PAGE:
Milk Quality Control Cell Count (MQC-C) for fast identification of abnormalities in the milk as an early indicator of mastitis

Mastitis is one of the most common health problems in dairy farming and affects milk quality, milk quantity and animal welfare (Halasa et al., 2007; Hogeveen et al., 2019). SCC is a parameter that is often used for (sub)clinical mastitis diagnosis and, therefore, this parameter is used to improve udder health. A rapid increase in SCC in milk signals inflammation of the udder (Sharma et al., 2011). Cell counting is therefore relevant in monitoring animal health and triggering proper farm management decisions (Schukken et al., 2003). SCC insights at the Lely Astronaut are gathered via the Milk Quality Control-Cell Count (MQC-C).


The Lely Milk Quality Control Cell Count (MQC-C)

The Lely MQC-C is an additional feature on the Lely Astronaut and makes it possible to detect mastitis at an early stage. The device takes a milk sample and adds a reagent liquid to the sample. A cell count indication is then generated based on the viscosity of the sample. This test is based on the same principle as a California Mastitis Test. In this test, milk samples are collected and, after adding reagent, the mixture can thicken. The more (inflammatory) cells present in the milk, the thicker the mixture becomes.

The MQC-C performs a test every three milkings (with smart sampling). However, should the test result in a high SCC (> 250,000 cells/ml), the MQC-C takes a sample of every milking to generate a more detailed udder health profile. The MQC-C test is a screening tool, meaning it indicates suspicion of a disease. The intermediate time of measurements via a laboratory can be up to 6 weeks. Measuring SCC frequently with the help of the MQC-C helps in monitoring udder health at cow level (Deng et al., 2020).

Rapid detection of (sub)clinical mastitis

Close monitoring of individual cow udder health is essential for identification of cows in the early stages of an intramammary infection, as well as timely initiation of treatment and assessment of recovery. With the Lely Astronaut, a farmer can rely on online sensor systems for the identification of milk of cows with an intramammary infection (Sørensen et al., 2016).

Research revealed that the performance of a mastitis detection system improves when SCC information is added to a detection model using conductivity information (Kamphuis et al., 2008; Kaşikçi et al., 2012). Lely Horizon (report 10, 12 and 23) combines the information from all milk sensors on the Astronaut (conductivity, colour, temperature, milking speed, milk production, milk times, dead milk times, fat and protein indications) and processes this information in (udder) health tasks. The farmer is notified of any changes in good time, which results in better recovery times since the cows in the early stages of an intramammary infection can be identified quickly.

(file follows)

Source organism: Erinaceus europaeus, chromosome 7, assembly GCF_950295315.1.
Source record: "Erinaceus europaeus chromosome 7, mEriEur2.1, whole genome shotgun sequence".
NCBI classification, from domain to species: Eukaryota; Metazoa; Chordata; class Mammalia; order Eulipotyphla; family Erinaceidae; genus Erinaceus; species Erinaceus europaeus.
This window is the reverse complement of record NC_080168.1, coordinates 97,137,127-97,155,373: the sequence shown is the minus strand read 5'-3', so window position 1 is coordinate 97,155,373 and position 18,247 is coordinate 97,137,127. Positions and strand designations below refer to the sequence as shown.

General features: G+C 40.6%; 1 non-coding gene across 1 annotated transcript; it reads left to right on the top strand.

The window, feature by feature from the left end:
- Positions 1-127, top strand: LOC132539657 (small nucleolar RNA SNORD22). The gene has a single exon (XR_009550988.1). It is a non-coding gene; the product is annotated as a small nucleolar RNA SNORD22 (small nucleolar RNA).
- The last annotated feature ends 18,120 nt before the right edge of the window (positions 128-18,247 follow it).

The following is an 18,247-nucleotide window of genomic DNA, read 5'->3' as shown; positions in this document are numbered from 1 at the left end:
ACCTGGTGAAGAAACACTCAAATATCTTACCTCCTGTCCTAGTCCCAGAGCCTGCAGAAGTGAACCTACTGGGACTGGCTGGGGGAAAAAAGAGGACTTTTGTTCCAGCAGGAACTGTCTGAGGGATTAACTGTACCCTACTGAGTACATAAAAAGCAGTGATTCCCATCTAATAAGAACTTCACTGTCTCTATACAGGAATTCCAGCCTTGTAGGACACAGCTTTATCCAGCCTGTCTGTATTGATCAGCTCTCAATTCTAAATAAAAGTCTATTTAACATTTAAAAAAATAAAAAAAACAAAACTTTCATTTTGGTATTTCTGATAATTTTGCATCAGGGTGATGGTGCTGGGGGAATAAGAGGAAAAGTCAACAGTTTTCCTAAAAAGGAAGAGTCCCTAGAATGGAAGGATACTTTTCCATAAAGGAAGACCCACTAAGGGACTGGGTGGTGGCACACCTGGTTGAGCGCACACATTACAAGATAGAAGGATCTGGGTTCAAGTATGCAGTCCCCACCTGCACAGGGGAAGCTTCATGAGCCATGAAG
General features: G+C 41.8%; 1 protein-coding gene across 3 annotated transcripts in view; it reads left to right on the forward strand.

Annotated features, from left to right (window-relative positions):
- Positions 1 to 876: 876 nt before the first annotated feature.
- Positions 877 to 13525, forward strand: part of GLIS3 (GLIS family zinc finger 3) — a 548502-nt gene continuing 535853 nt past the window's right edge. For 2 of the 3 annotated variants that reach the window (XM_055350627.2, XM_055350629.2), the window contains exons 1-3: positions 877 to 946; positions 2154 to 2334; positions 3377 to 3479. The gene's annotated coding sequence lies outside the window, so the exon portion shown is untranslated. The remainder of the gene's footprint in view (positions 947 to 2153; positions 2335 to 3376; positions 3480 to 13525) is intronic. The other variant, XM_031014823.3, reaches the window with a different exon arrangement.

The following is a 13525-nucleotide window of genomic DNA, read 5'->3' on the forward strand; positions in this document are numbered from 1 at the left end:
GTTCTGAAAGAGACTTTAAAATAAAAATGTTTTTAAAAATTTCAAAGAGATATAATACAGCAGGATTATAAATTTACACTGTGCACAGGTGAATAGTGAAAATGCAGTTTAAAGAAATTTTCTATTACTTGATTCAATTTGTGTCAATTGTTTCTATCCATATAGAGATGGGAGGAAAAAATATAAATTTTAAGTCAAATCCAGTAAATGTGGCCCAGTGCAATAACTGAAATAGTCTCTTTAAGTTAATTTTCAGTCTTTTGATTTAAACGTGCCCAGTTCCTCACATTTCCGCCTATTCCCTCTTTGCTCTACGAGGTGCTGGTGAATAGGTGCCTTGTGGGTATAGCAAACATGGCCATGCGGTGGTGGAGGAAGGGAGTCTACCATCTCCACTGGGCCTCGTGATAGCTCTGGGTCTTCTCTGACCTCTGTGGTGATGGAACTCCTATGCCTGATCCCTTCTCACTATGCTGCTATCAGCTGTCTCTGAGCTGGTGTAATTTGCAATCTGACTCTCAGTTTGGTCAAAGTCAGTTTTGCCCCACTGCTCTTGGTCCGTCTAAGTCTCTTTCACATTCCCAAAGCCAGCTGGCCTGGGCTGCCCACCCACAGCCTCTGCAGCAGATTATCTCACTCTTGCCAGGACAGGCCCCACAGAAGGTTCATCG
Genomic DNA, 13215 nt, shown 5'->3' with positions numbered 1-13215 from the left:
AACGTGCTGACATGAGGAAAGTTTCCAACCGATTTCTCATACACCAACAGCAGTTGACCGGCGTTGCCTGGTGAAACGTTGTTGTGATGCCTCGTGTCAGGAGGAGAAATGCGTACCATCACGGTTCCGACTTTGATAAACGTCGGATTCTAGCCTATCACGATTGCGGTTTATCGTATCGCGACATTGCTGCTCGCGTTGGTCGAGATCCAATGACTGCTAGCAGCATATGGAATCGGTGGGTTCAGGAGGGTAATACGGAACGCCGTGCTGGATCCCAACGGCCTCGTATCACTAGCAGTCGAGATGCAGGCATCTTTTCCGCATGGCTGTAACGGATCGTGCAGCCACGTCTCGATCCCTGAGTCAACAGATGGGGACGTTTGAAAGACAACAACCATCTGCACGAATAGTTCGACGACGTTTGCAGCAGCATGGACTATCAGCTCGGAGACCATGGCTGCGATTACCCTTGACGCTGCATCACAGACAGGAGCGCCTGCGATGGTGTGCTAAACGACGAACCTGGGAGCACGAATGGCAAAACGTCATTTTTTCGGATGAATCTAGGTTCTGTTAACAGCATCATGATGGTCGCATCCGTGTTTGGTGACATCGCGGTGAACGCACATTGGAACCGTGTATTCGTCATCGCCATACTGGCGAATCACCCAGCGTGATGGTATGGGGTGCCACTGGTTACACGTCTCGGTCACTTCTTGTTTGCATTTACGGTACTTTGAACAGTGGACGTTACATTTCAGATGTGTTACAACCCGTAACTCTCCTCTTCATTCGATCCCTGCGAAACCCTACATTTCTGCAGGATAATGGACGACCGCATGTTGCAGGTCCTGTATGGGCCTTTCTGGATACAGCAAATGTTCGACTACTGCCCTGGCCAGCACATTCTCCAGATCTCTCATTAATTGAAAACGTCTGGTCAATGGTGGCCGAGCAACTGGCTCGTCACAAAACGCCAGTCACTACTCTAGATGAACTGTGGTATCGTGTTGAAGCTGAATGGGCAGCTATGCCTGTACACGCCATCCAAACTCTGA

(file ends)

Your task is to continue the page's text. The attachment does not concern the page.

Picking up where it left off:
The MQC-C is a great tool for screening cows suspected of having intramammary infection since timely initiation of treatment is important for good recovery.



Deng, Z., Hogeveen, H., Lam, T. J. G. M., van der Tol, R., & Koop, G. (2020). Performance of Online Somatic Cell Count Estimation in Automatic Milking Systems. Frontiers in Veterinary Science, 7(April).

Halasa, T., Huijps, K., Østerås, O., & Hogeveen, H. (2007). Economic effects of bovine mastitis and mastitis management: A review. The Veterinary Quarterly, 29(1), 18–31.

Hogeveen, H., Steeneveld, W., & Wolf, C. A. (2019). Production Diseases Reduce the Efficiency of Dairy Production : A Review of the Results, Methods, and Approaches Regarding the Economics of Mastitis. Annual Review of Resource Economics, 11, 289–312.

Kamphuis, C., Sherlock, R., Jago, J., Mein, G., & Hogeveen, H. (2008). Automatic Detection of Clinical Mastitis Is Improved by In-Line Monitoring of Somatic Cell Count. Journal of Dairy Science, 91(12), 4560–4570.

Kaşikçi, G., Çetin, Ö., Bingöl, E. B., & Gündüz, M. C. (2012). Relations between electrical conductivity, somatic cell count, California mastitis test and some quality parameters in the diagnosis of subclinical mastitis in dairy cows. Turkish Journal of Veterinary and Animal Sciences, 36(1), 49–55.

Schukken, Y. H., Wilson, D. J., Welcome, F., Garrison-Tikofsky, L., & Gonzalez, R. N. (2003). Monitoring udder health and milk quality using somatic cell counts. Veterinary Research, 34, 579–596.

Sharma, N., Singh, N. K., & Bhadwal, M. S. (2011). Relationship of Somatic Cell Count and Mastitis :An Overview. Journal of Animal Sciences, 24(3), 429–438.

Sørensen, L. P., Bjerring, M., & Løvendahl, P. (2016). Monitoring individual cow udder health in automated milking systems using online somatic cell counts. Journal of Dairy Science, 99(1), 608–620.